Indianapolis, Indiana – An appeal of Chrysler’s bankruptcy sale by the Indiana Treasurer of State’s Office could extend the automaker’s stay in bankruptcy protection and could potentially derail the company’s agreement with Fiat.

The Treasurer’s Office received word late on the evening of June 2 that its petition for a stay in the bankruptcy sale had been granted by the U.S. Court of Appeals for the Second Circuit in New York City. As a result, the scheduled bankruptcy sale, originally set for Friday, June 5 will not occur on that date.

The court has agreed to hear legal arguments on behalf of the Indiana State Police Pension Fund, the Indiana Teacher’s Retirement Fund, and the Major Moves Construction Fund, with arguments to begin on June 5. The pension funds hold about US$42 million of Chrysler’s $6.9 billion in secured debt.

In a statement, Indiana treasurer Richard Mourdock said that secured creditors, such as the Indiana funds, have been made secondary to unsecured creditors, in contravention of longstanding bankruptcy law. The proposed sale gives majority ownership of the company to the government’s preferred unsecured creditors, while secured creditors receive only 29 cents on the dollar. The statement also claimed that the federal government had illegally used Troubled Asset Relief  Program (TARP)  funds to leverage the sale, arguing that the U.S. Congress intended TARP funds to be solely used to aid financial institutions, which Chrysler is not.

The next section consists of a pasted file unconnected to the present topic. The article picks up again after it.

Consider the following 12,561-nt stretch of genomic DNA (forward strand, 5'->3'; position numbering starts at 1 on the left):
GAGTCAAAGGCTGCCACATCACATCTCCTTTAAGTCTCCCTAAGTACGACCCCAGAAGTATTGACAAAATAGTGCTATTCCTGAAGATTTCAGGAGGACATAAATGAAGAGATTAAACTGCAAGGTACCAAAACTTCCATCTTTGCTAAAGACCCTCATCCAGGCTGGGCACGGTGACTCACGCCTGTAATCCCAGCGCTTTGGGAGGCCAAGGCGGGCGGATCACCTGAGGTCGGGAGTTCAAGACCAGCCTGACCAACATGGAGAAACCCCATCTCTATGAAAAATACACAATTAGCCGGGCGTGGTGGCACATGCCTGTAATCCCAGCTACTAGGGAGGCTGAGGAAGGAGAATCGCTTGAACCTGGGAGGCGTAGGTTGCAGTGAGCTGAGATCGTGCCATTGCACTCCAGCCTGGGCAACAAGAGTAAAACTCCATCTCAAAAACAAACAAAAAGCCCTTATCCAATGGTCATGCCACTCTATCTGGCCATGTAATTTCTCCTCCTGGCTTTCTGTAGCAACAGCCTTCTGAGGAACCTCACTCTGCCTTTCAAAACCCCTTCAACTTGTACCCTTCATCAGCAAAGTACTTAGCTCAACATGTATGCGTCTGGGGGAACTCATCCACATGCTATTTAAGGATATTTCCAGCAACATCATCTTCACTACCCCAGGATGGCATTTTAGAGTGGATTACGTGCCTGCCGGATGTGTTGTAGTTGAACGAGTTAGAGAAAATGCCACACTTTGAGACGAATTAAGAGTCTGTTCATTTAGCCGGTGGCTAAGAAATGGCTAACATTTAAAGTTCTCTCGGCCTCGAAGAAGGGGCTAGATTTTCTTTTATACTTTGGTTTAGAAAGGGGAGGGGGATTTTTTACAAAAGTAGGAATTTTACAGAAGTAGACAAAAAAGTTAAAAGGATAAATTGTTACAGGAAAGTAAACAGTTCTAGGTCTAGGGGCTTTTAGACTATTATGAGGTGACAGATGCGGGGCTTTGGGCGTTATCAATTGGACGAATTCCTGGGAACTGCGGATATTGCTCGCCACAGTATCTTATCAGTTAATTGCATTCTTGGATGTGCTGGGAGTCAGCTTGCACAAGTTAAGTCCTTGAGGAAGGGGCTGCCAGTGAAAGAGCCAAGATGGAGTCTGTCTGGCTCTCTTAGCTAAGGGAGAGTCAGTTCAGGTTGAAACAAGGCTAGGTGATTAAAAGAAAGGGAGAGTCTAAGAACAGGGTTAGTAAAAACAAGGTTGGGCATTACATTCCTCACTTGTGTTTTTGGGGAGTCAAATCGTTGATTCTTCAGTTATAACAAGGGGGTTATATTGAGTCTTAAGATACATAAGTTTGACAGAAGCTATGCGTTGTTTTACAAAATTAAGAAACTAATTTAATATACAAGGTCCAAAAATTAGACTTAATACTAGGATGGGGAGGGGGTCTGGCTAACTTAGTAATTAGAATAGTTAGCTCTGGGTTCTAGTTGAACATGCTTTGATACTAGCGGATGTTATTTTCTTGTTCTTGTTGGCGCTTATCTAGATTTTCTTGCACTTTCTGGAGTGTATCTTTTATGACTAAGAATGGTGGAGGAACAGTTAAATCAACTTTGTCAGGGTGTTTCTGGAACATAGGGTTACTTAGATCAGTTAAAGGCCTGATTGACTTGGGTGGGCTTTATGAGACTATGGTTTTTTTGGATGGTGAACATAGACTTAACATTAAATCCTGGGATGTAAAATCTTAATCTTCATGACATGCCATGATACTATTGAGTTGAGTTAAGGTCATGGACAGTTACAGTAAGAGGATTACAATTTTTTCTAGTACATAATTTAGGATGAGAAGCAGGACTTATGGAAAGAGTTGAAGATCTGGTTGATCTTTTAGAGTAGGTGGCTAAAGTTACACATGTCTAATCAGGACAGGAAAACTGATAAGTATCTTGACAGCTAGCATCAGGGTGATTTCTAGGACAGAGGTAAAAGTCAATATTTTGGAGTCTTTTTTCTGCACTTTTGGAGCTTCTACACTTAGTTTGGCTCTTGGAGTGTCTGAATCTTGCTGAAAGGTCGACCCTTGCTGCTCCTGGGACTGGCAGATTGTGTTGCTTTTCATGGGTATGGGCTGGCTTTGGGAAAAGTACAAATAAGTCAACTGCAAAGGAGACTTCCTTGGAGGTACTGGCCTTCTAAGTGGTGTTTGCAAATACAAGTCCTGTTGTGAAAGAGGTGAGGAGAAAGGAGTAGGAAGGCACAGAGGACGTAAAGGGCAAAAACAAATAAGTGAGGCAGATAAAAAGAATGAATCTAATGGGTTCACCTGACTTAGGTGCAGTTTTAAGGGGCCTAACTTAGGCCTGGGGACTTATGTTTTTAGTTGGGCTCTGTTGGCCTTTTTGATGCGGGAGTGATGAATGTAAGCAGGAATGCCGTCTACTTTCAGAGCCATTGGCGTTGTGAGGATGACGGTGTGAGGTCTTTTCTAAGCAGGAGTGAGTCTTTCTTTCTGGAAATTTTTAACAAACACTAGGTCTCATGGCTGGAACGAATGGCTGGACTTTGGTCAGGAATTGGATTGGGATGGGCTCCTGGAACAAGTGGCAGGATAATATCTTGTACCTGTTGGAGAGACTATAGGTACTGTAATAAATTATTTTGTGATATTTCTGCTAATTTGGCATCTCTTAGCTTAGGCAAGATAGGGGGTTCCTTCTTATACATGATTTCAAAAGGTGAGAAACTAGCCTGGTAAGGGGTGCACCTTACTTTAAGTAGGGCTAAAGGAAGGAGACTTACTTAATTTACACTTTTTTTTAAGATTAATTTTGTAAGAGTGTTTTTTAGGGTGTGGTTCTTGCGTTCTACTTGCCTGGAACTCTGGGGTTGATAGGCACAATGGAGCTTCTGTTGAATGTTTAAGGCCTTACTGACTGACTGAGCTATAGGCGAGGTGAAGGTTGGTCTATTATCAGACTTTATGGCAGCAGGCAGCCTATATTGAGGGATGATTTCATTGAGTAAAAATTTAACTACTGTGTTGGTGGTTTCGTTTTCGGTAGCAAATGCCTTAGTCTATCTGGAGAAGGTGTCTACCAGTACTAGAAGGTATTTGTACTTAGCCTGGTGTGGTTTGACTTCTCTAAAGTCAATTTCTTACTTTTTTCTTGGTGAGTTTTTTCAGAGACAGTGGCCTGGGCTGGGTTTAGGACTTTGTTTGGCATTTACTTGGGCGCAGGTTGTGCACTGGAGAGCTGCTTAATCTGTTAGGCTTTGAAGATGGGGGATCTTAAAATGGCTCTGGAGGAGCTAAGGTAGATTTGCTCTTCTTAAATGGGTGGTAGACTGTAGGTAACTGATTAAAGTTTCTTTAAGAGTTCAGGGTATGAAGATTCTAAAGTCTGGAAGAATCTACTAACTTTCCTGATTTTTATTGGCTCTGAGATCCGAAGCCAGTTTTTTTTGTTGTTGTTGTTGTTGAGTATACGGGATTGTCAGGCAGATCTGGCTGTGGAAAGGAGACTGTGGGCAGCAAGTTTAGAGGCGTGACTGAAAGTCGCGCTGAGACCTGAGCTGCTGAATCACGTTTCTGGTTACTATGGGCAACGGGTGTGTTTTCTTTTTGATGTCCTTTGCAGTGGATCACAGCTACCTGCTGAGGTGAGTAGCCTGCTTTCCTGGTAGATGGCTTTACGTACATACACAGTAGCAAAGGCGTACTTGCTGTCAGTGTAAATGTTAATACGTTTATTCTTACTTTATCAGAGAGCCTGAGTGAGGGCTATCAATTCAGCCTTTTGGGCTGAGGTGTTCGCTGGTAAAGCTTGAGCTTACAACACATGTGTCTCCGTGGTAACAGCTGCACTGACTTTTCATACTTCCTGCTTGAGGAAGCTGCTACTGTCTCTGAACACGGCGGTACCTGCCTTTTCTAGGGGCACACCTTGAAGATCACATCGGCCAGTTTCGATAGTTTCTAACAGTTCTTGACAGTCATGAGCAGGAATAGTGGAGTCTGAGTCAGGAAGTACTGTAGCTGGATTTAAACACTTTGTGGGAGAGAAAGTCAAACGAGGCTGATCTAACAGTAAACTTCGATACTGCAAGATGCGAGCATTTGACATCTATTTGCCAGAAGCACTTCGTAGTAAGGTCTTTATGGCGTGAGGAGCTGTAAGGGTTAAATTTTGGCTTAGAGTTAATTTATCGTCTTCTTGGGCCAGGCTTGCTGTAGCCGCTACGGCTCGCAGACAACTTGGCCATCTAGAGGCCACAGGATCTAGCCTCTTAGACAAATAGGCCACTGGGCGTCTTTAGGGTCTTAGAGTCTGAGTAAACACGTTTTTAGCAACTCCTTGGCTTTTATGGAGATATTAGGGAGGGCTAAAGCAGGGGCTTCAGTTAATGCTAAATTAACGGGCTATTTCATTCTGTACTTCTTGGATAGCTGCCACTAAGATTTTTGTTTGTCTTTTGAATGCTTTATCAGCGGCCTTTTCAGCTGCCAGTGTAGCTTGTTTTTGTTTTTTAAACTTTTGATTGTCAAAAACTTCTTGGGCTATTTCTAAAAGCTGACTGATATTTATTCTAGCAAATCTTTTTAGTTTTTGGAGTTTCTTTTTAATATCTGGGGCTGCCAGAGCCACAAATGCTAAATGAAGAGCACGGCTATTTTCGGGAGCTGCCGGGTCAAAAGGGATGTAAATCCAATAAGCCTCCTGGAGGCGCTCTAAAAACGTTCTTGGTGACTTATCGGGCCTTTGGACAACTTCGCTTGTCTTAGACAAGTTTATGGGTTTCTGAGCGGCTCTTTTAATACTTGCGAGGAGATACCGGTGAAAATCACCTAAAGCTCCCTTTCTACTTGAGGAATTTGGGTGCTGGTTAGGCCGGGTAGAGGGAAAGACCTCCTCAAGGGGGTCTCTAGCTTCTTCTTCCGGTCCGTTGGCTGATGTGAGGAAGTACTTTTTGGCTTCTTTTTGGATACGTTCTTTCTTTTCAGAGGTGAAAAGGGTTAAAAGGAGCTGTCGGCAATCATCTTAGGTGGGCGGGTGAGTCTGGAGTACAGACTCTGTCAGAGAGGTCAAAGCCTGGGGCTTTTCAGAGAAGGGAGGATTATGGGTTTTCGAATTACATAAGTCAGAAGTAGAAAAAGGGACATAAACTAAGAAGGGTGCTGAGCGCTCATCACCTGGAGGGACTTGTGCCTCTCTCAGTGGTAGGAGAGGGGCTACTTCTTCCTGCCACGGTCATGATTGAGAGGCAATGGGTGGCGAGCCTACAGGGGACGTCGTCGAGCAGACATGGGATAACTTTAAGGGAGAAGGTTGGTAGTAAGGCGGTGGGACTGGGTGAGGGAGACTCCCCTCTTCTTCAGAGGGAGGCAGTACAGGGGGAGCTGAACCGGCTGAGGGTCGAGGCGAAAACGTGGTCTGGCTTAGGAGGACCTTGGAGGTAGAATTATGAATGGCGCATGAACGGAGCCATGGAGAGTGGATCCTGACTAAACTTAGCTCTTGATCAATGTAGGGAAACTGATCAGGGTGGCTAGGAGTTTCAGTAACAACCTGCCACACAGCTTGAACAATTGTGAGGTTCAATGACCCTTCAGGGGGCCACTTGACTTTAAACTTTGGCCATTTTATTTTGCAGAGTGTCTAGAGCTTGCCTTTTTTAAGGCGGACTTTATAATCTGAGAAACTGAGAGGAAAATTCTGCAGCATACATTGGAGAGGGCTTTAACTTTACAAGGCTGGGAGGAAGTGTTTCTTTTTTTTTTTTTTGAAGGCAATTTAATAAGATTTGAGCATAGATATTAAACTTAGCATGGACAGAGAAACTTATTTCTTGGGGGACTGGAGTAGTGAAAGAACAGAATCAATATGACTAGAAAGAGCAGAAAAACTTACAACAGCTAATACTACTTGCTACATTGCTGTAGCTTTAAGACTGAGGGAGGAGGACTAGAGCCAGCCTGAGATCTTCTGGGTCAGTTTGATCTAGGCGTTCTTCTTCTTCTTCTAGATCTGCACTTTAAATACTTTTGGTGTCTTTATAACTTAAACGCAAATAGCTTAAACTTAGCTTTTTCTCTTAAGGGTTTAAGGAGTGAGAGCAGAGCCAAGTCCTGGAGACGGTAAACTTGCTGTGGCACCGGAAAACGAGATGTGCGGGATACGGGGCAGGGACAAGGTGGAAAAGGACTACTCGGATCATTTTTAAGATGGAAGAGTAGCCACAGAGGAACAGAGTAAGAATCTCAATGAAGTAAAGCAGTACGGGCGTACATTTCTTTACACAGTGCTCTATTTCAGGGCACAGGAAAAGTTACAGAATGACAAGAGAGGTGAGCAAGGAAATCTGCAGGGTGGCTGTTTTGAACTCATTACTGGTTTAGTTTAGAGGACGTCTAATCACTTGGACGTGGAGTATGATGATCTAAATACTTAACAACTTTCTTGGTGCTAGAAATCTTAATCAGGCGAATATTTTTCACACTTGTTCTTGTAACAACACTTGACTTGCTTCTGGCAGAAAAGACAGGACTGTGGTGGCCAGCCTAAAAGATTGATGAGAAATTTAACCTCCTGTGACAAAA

“We are pleased the Court of Appeals has agreed to hear our arguments,” Mourdock said. “As we have stated from the beginning, Indiana retirees and Indiana taxpayers have suffered losses because of unprecedented and illegal acts of the federal government.”

Chrysler had hoped to secure an early exit from bankruptcy and has said that Fiat can potentially walk away from the deal if it is not completed by June 15, 2009.

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